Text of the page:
Monday, March 4, 2013

The New Bug Guy

Hello everyone! My name is Matt Bertone and I am the new entomologist for the Plant Disease & Insect Clinic. I will be taking over for the now-retired Dave Stephan, a great entomologist with years of encyclopedic knowledge who will not be easily replaced. I do hope to follow in his footsteps, however, and to learn as much as I can about the insects and other animals that affect the daily lives of North Carolinians. But first, let me tell you a little bit about myself.

I was born up North (don’t hold it against me) and lived most of my formative years in Pennsylvania. From a young age I was obsessed with the natural world (see below photo). It started with the usuals like dinosaurs and such, but quickly turned into a passion for insects, spiders and other creepy-crawlers1. They were so strange and diverse that there was always something amazing to learn.

Only the nerdiest kids know how to draw
a microscope in kindergarten.
After high school I entered college at Salisbury University on the Eastern Shore of Maryland. I had a great time there and took as many zoology courses as I could. There I met many great scientists and was introduced to research studies and continuing to graduate school. I was not aware of the universities that had entomology programs and applied to NCSU on a whim after seeing one of my colleague’s certificates from the department. After applying I was very happy to be accepted and had no idea how wonderful the area, school and people were going to be.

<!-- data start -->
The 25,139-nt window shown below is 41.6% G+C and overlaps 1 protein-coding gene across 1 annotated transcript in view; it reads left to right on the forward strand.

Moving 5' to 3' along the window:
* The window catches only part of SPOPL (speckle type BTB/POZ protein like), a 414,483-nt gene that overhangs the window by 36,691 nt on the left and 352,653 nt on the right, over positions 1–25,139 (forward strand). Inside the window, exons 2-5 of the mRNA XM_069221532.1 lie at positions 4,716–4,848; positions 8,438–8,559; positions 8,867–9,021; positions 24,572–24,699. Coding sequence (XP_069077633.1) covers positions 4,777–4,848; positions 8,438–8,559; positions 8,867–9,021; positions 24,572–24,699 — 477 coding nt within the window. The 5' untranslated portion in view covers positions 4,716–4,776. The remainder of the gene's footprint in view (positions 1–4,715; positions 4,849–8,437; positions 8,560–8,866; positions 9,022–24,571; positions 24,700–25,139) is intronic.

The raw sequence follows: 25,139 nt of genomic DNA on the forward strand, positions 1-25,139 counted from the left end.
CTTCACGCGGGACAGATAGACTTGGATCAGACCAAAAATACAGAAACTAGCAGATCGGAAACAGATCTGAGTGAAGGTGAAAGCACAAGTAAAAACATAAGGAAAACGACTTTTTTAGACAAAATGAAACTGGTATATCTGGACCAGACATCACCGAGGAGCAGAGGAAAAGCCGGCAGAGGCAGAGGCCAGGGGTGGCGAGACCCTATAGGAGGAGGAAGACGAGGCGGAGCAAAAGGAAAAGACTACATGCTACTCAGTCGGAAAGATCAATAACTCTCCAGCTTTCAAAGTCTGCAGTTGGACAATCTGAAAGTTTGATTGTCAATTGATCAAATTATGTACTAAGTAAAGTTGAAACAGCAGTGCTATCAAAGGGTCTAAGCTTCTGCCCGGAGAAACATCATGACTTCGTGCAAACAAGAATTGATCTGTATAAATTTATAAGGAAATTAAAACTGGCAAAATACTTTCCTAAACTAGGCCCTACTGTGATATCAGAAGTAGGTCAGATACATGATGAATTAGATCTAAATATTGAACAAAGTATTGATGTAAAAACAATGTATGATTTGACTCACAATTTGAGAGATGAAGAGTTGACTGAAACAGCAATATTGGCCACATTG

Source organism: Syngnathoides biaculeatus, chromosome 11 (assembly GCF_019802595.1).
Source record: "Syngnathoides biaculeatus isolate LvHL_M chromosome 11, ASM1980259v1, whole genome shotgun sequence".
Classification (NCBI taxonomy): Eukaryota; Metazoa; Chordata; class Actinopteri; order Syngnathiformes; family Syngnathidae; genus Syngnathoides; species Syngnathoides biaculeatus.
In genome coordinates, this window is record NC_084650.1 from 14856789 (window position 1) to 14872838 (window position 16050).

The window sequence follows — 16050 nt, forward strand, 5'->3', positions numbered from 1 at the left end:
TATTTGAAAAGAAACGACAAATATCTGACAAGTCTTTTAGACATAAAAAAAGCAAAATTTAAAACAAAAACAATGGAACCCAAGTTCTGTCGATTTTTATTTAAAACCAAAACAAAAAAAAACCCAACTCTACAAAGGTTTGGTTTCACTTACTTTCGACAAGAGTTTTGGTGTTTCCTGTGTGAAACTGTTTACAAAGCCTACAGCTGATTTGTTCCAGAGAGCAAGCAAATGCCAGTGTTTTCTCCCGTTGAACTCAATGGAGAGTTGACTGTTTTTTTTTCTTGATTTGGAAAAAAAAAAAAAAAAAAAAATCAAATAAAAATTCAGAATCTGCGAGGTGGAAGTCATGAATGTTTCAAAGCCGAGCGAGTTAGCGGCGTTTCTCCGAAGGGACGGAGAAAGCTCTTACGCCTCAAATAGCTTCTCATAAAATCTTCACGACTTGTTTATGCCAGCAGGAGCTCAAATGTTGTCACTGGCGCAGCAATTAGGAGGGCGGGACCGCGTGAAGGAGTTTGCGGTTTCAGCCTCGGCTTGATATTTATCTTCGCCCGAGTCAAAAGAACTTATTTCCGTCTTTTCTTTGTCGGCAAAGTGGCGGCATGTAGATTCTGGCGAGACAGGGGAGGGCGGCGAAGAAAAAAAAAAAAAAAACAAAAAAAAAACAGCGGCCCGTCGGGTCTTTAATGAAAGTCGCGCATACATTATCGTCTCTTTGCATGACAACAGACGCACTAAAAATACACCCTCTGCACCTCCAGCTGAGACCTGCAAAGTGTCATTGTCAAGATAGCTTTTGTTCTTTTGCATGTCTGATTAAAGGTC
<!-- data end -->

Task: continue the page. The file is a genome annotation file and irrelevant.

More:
In 2001 I started my master’s work on dung beetles (Scarabaeidae & Geotrupidae) inhabiting cattle pastures in the Piedmont (Salisbury, NC) and coastal plains (Goldsboro, NC) under the advisement of Dr. Wes Watson. The project was great. I was introduced to a charismatic group of insects, researching their seasonality, abundance and diversity, and performing experiments to show how they help fertilize different soils. I was also happy to participate in extension work, since teaching in any format is another passion of mine.
A rolling dung beetle (Melanocanthon bispinatus)
from North Carolina.

In 2004 I began my PhD work under Dr. Brian Wiegmann on the evolution of true flies (Diptera), one of the most underappreciated – yet extremely diverse – groups of animals. I used genetics to see how different groups of the more “primitive” flies, like mosquitoes and midges, were related to one another. It was eye opening to learn the things flies do and I could (and may well in the future) go on and on about them. Needless to say, I found another group to love2.

The elephant mosquito (Toxorhynchites), a large and distinctively blue fly, 
is one of the few beneficial mosquitoes. Larvae eat other mosquito larvae and adults do not bite. This male was sucking goldenrod nectar in Garner, North Carolina.

Following my degrees I have worked on various projects including a computer-readable glossary for the anatomy of wasps, bees and ants (Hymenoptera) and a citizen science project on the arthropods (insects, spiders and relatives) that are found in Triangle homes (a project through NCSU and the NC Museum of Natural Sciences).

Now I’m here in the clinic! I am very excited to help people find out what little leggy things are on their plants, eating their crops, and inside their homes. Please feel free to send photos or specimens to the clinic. I will do my best to get an ID, so that a specialist can recommend the proper action. All said, I hope to serve science and the citizens of North Carolina well in this position!

Other facts about me:
  • I am a huge (literally and figuratively) insect geek, competing in many insect quiz bowls (Linnaean Games) during my time at NCSU
  • I am an avid insect macrophotographer (my Flickr) and graphic designer
  • I enjoy music, movies, games and cooking
  • Last but certainly not least, I have an amazing wife and daughter, and a baby on the way (as well as two dogs)

1 I also love reptiles, amphibians, fish, and many other groups of organisms (even plants!)
2 I highly suggest anyone interested in flies read Harold Oldroyd’s captivating tales in The Natural History of Flies – it is very easy to read except for some scientific names (which you can just pretend are like the variously named creatures from Tolkien or Dr. Seuss!)